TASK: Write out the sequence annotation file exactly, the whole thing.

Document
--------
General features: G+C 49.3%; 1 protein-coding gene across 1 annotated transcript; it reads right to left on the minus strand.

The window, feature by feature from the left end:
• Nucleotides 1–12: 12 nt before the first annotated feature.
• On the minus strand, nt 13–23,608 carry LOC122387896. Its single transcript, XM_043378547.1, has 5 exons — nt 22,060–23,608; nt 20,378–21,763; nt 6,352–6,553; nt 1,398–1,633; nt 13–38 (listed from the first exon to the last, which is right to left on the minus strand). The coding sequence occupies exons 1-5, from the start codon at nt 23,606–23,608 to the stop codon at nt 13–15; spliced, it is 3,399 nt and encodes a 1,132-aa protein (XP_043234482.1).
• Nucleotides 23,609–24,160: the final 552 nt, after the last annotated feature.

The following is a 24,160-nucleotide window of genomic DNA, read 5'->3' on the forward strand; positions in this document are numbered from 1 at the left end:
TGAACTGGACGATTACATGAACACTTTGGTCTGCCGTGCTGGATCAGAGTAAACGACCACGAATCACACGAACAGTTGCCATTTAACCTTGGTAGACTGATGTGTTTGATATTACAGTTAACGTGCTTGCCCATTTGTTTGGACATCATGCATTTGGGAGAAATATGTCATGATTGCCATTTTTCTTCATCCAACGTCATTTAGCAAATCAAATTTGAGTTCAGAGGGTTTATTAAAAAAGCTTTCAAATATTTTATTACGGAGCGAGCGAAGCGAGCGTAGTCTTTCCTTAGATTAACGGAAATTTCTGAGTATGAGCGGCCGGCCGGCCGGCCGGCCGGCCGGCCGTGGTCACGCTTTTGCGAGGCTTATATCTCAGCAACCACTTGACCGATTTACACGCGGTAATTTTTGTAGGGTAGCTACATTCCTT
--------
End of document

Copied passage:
General features: G+C 49.3%; 1 protein-coding gene across 1 annotated transcript; it reads right to left on the minus strand.

The window, feature by feature from the left end:
• Nucleotides 1–12: 12 nt before the first annotated feature.
• On the minus strand, nt 13–23,608 carry LOC122387896. Its single transcript, XM_043378547.1, has 5 exons — nt 22,060–23,608; nt 20,378–21,763; nt 6,352–6,553; nt 1,398–1,633; nt 13–38 (listed from the first exon to the last, which is right to left on the minus strand). The coding sequence occupies exons 1-5, from the start codon at nt 23,606–23,608 to the stop codon at nt 13–15; spliced, it is 3,399 nt and encodes a 1,132-aa protein (XP_043234482.1).
• Nucleotides 23,609–24,160: the final 552 nt, after the last annotated feature.

The following is a 24,160-nucleotide window of genomic DNA, read 5'->3' on the forward strand; positions in this document are numbered from 1 at the left end:
TGAACTGGACGATTACATGAACACTTTGGTCTGCCGTGCTGGATCAGAGTAAACGACCACGAATCACACGAACAGTTGCCATTTAACCTTGGTAGACTGATGTGTTTGATATTACAGTTAACGTGCTTGCCCATTTGTTTGGACATCATGCATTTGGGAGAAATATGTCATGATTGCCATTTTTCTTCATCCAACGTCATTTAGCAAATCAAATTTGAGTTCAGAGGGTTTATTAAAAAAGCTTTCAAATATTTTATTACGGAGCGAGCGAAGCGAGCGTAGTCTTTCCTTAGATTAACGGAAATTTCTGAGTATGAGCGGCCGGCCGGCCGGCCGGCCGGCCGGCCGTGGTCACGCTTTTGCGAGGCTTATATCTCAGCAACCACTTGACCGATTTACACGCGGTAATTTTTGTAGGGTAGCTACATTCCTT